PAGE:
I participated in a Q&A in the Inter-American Dialogue published yesterday along with Peter Hakim, Steve Ellner, Charles Shapiro, and Maria Velez de Berliner. Below is the question and my answer. The entire sequence can be accessed here.

Question: Venezuelan forces killed eight people and arrested several others—including two former U.S. Green Berets—in a failed attempt earlier this month to infiltrate the South American country by sea. Another former U.S. Green Beret purportedly masterminded the attack, which its organizers code named “Operation Gideon,” while Venezuelan opposition leader Juan Guaidó and U.S. President Donald Trump denied involvement. How will the incident affect support for Maduro and for Guaidó? How likely is the failed incursion to lead to Venezuelan government crackdowns on Maduro’s opponents? How does it affect the Venezuelan opposition’s efforts to unseat Maduro?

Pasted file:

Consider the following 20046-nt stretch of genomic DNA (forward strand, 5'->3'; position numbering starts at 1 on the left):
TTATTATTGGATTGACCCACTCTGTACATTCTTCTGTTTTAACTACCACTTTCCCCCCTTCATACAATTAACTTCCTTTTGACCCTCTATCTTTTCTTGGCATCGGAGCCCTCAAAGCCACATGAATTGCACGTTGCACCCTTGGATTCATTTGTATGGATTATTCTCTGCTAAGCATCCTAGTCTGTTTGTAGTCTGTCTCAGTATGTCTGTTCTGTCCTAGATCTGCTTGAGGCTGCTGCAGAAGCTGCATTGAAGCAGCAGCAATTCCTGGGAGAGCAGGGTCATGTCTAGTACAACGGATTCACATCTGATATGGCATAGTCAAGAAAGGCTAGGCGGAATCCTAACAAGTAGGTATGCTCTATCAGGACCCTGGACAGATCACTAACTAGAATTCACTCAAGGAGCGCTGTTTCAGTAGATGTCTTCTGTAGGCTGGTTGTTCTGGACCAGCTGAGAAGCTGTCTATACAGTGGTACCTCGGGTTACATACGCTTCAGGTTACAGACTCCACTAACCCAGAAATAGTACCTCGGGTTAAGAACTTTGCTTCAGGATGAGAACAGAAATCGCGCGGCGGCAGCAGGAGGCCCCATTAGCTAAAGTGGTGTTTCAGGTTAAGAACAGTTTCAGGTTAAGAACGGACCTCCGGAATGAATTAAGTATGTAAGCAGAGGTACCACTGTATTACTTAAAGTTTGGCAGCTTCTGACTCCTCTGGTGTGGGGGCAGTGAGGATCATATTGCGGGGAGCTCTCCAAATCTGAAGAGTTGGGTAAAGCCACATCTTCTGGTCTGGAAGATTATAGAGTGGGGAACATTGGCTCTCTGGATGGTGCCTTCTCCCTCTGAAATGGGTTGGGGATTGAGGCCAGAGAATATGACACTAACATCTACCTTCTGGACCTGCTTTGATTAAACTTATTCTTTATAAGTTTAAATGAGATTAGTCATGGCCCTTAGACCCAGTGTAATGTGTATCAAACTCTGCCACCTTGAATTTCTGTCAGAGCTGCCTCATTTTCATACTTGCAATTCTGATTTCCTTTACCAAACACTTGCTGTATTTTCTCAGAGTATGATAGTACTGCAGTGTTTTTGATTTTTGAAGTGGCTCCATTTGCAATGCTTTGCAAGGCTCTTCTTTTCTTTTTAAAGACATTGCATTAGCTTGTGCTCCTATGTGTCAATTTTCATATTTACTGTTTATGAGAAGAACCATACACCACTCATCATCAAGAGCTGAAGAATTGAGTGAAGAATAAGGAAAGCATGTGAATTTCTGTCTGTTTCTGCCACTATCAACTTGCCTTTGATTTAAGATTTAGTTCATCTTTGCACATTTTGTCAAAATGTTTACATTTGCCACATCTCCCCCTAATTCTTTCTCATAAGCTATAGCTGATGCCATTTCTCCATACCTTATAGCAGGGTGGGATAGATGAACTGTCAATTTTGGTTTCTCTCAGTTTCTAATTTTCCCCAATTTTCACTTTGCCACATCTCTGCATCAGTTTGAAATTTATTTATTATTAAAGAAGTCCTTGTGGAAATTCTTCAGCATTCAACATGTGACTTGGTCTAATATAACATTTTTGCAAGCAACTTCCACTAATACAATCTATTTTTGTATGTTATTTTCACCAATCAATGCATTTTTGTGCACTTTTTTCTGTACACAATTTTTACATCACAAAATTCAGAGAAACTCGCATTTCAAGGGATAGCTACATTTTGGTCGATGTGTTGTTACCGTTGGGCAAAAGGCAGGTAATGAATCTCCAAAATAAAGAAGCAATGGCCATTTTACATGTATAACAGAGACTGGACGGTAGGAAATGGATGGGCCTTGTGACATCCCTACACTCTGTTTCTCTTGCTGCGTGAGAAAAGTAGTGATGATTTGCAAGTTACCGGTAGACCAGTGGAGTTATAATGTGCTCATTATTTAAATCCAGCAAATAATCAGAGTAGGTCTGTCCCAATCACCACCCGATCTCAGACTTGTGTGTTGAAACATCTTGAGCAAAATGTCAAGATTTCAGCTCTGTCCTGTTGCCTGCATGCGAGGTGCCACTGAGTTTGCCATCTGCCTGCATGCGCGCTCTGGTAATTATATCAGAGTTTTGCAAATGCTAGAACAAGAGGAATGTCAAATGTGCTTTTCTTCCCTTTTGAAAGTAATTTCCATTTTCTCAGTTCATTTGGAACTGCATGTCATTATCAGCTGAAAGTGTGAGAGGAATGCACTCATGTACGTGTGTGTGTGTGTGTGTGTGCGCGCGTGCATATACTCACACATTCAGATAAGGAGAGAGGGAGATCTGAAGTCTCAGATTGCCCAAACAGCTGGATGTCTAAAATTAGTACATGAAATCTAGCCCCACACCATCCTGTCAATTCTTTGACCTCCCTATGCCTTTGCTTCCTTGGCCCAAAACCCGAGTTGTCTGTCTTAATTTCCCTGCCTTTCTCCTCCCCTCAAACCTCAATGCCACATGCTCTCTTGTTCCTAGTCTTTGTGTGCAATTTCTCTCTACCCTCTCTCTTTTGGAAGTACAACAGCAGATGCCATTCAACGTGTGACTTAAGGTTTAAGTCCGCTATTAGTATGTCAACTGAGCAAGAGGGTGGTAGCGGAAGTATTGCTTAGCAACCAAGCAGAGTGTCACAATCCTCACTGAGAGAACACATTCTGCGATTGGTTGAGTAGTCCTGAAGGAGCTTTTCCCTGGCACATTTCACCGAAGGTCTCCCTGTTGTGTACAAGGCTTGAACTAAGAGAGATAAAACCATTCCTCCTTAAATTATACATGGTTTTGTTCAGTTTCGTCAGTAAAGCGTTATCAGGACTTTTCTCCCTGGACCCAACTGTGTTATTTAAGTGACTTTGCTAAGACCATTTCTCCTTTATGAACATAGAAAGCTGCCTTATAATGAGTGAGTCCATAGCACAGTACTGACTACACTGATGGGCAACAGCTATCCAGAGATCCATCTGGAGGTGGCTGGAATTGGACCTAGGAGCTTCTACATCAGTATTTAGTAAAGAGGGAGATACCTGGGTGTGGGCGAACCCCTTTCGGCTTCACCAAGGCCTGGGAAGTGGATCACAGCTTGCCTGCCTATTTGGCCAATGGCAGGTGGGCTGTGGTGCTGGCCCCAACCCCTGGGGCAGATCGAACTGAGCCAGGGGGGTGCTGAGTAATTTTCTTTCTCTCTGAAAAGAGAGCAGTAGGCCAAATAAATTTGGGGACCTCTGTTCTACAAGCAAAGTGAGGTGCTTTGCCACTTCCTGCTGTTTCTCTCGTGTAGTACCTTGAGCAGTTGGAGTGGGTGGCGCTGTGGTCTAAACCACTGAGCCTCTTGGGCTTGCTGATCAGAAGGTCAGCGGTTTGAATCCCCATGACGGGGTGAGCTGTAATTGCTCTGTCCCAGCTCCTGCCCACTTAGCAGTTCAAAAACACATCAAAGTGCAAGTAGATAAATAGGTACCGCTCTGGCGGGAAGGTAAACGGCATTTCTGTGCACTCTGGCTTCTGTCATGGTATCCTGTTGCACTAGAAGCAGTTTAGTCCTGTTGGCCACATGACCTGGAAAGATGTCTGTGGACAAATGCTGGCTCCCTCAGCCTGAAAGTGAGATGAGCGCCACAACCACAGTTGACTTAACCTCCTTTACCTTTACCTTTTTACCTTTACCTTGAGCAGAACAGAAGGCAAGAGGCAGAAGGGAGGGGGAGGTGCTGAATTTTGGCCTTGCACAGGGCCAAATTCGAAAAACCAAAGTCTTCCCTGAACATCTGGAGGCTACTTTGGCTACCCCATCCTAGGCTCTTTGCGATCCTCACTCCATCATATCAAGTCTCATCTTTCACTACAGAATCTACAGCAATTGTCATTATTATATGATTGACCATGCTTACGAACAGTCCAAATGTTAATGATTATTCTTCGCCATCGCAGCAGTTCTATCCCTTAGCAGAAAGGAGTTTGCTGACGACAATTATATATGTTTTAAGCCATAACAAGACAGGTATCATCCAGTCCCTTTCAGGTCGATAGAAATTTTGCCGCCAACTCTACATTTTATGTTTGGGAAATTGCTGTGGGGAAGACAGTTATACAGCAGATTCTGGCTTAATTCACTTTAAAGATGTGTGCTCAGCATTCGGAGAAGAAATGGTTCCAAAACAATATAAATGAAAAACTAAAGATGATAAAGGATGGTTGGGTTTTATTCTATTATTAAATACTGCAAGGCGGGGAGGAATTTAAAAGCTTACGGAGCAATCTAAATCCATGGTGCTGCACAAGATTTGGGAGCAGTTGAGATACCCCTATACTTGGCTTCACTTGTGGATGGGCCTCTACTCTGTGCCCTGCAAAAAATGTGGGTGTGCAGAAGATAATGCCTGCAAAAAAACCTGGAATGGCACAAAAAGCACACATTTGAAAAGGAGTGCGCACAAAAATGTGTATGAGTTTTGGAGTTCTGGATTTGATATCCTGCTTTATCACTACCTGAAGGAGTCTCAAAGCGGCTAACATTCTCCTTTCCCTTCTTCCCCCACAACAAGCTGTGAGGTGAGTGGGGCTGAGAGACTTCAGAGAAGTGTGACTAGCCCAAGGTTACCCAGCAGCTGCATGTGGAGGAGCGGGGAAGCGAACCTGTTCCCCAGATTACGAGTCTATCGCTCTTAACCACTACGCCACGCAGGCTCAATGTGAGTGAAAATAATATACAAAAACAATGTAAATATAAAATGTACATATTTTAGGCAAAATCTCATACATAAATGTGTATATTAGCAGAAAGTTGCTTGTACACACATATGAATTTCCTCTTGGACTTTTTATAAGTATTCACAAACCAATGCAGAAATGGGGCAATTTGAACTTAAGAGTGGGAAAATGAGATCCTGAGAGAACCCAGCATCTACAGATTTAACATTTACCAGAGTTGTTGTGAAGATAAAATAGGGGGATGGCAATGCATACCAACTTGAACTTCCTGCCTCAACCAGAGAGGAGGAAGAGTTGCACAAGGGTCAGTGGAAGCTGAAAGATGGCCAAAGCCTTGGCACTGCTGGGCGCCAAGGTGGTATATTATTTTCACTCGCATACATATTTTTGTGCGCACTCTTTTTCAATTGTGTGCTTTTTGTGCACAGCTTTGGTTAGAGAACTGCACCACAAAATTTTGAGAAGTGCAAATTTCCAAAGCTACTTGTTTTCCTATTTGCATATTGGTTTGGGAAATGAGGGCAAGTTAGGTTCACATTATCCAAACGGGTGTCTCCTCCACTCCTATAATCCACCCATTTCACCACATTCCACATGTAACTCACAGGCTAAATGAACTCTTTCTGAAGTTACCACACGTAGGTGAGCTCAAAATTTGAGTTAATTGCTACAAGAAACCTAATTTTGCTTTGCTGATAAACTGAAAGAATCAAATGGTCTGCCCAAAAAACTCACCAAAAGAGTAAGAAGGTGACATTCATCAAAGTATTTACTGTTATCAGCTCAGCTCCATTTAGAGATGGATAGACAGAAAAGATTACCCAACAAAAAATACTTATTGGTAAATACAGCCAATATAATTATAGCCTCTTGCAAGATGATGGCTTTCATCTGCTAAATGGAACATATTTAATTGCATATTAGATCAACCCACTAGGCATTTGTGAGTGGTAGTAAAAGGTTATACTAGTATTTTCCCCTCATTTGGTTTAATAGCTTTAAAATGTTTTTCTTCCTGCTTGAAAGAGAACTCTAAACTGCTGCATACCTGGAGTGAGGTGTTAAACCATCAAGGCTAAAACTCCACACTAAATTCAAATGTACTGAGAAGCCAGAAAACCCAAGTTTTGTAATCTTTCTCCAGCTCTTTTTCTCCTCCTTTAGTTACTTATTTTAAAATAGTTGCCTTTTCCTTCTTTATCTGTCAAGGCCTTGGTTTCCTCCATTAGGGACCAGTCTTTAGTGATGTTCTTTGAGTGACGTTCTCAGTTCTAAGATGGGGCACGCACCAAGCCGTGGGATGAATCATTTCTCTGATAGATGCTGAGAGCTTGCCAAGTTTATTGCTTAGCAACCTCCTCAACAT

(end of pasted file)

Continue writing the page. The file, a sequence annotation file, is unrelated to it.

David Smilde: “It is important to remember that in the past three years since the Maduro government moved from electoral authoritarianism to hegemonic authoritarianism, the opposition has tried street mobilization, going to elections, international pressure and negotiations, all without results. Thus, this type of desperate measure should not surprise. Most damaging is Juan Guaidó’s failure to assume responsibility and clearly pivot to trace out a new strategy. This has produced a malaise within Venezuela and cast a shadow on his leadership among international allies. The opposition is hopelessly divided between those who think a strategy based on political mobilization and negotiation is the way forward and those who think that is naïve and just postpones foreign military intervention. Behind this, of course, is the Trump administration’s frequent statements that ‘all options are on the table.’ Few people close to the U.S. government think there actually is a military option, but it has captured the imagination of wide swaths of Venezuelans in the country and in the diaspora. Combined with a population being ground down by a humanitarian crisis exacerbated by U.S. sanctions, there is little chance the opposition will be able to mount a real political challenge to the Maduro government. At this point, the only way the current tragic equilibrium could be altered would be a change in the geopolitical interests and pressures at play. A negotiation between the United States and Russia, designation of a special representative by the United Nations or robust engagement by the European Union could reorganize the conflict.”